AKA: anorak, cagoule, kagool
How to say it: as it looks
- hood, often with fur lining
- drawstring at waist and often the hem
- cinchable cuffs
- loose fitting
- zipped, centre front closure
- can be anywhere from hip to 3/4 length
- can be insulated with down or other warm filling
- often has the iconic ‘fishtail’ back
- often has several large pockets
…of the style: Technically, the anorak and the parka are separate garments. They were both invented by inuit tribes in cold countries and were originally made from animal skins, however where the anorak was a waterproof, pull over style with a hood and drawstrings at the waist and cuffs, the parka was a 3/4 length cold weather jacket, with a centre front closure, fur lined hood and if often stuff with down for extra warmth. Over the years the fashion industry has blurred the lines between the two garments and the terms are now used interchangeably. So for the sake of this entry I will (rightly or wrongly) treat them as one garment as well.
The parka, as we know it,made the leap to western culture when it was manufactured for US Troops to help them survive the freezing cold temperatures during the Korean War. It was made from heavy cotton, with an alpaca or mohair liner and had a hood that was initially lined with fur, but was later unlined due to manufacturing costs. This coat, called the M51 parka also had the fishtail hem, which was longer at the back and had strings attached so the hem could be tied around the legs of the wearer to trap more body heat. In 1959 the parka (made from poplin) appeared in Vogue magazine and in the 1960s became an integral part of the Mod subculture.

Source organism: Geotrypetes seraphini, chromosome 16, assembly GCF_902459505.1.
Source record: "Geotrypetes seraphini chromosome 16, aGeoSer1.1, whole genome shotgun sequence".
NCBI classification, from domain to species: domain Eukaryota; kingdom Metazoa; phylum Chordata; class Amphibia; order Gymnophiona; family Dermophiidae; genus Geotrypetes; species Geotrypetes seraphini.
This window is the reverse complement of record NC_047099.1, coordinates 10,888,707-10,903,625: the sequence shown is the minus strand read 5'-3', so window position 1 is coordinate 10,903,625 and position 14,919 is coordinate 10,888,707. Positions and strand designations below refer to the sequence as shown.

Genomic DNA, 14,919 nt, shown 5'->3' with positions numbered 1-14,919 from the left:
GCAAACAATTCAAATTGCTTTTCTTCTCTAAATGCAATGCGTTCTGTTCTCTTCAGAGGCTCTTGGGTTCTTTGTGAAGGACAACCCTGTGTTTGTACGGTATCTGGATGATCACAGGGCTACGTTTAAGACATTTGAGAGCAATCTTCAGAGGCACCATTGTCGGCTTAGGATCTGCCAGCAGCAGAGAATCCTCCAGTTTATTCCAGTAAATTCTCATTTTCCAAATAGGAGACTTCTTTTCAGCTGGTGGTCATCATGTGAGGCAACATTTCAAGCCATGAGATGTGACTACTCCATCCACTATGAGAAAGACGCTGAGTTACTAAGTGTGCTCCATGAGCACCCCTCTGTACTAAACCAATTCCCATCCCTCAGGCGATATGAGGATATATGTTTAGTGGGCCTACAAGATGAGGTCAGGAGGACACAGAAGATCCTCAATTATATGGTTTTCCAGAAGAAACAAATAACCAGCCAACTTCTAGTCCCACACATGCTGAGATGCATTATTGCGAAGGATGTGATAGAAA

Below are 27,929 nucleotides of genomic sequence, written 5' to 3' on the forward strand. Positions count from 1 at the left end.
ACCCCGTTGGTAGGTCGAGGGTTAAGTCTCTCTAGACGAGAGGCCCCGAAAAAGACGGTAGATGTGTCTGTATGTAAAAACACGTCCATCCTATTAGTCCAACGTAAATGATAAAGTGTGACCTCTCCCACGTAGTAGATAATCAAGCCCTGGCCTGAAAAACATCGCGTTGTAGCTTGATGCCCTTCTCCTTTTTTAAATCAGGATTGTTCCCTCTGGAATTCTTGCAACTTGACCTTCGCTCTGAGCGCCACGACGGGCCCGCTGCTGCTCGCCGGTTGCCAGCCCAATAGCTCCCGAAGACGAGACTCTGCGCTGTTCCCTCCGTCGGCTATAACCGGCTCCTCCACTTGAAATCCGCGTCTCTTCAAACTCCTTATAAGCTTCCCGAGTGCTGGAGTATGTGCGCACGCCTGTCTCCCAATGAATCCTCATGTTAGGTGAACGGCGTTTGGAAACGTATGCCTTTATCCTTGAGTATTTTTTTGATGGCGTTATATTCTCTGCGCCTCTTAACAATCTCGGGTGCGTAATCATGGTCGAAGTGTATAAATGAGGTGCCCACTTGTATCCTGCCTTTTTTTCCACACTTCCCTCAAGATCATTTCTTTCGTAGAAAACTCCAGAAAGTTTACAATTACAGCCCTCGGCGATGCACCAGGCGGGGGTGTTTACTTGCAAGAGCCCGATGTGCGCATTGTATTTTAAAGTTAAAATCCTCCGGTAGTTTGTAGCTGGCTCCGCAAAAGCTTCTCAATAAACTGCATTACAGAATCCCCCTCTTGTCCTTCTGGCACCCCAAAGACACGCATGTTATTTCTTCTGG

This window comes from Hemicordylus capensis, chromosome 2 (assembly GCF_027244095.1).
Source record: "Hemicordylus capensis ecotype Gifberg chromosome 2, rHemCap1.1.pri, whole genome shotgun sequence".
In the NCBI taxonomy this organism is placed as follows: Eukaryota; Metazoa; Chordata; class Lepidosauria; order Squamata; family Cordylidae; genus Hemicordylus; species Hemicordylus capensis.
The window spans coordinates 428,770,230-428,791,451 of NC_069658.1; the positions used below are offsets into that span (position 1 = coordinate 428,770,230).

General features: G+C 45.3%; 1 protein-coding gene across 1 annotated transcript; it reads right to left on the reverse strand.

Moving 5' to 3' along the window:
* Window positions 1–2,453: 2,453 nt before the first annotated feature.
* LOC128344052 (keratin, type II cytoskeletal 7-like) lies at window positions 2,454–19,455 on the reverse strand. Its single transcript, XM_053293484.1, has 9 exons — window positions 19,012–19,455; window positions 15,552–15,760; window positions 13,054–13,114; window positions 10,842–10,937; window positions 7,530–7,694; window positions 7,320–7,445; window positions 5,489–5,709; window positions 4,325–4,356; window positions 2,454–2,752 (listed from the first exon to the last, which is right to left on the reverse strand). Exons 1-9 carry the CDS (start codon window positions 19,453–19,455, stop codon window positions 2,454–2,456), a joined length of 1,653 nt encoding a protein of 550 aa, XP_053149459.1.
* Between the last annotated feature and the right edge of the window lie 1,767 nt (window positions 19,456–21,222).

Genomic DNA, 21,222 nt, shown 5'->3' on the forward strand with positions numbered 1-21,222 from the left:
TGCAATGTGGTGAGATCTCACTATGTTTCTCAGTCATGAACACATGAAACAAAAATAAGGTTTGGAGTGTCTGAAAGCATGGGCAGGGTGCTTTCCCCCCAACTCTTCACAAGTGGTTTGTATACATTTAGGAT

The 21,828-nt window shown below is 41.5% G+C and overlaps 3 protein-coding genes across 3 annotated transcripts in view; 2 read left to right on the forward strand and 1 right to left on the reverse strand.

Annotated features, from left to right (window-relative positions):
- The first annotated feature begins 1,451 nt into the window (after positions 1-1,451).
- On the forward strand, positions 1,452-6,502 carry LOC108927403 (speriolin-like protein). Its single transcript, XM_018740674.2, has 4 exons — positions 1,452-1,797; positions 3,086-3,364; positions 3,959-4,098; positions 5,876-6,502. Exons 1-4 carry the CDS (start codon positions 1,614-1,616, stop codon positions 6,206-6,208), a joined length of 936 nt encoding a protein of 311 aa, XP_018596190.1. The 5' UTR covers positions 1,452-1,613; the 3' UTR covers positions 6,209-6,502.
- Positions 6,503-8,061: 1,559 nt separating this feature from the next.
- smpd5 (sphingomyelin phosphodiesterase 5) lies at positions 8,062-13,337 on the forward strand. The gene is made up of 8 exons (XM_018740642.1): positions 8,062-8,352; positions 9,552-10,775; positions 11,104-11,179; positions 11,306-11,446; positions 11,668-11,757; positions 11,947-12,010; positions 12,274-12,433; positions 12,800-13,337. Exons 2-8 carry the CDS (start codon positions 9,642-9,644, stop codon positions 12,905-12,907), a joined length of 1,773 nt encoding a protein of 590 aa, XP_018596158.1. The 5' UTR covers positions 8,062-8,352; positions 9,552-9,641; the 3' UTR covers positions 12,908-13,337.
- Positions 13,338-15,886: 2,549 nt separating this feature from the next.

It is thought the Mods adopted the parka because they were a great way to protect their expensive suits from the British weather and as they were readily available in Army Surplus stores, they were quite cheap to buy.
While the Mod era was definitely the heyday of the Parka, they are undoubtably a great jacket for cold weather climates and this has made them a staple in the fashion marketplace. As is the common story with fashion garments, designers have taken liberties with producing their own interpretation of the parka, but the overall look and attitude given off by a parka has survived.
FYI: A cagoule is a British name for a lightweight parka that does have the pull-over front and usually doesn’t have lining.
…of the name: The word parka is derived from the Nenets language (a language spoken in Northern Russia) and in the Aleutian Islands means ‘animal skin’.
The work anorak comes from the Kalaallisut (the language of Greenlandic inuits) word anoraq, which apparently refers to a beaded garment worn by Greenland women and brides in the 1930s.
Cagoule is the french word for ‘hood’.
- In the 1980s the word Anorak became a derogatory term used to describe people with obsessive interests in niche subjects. Originally used by the Observer Newspaper in 1984 to describe trainspotters, due to the (then unfashionable) anoraks/parkas they wore to protect themselves from the elements while they took their notes at train stations and overpasses. The term is now used to describe anyone with such obsessive interests.
21st Century Parkas
Parkas now come in a variety of weights, colours and lengths, and the fur hood lining is not always present, but whatever it looks like, there is always something about a parka that lets you know what it is.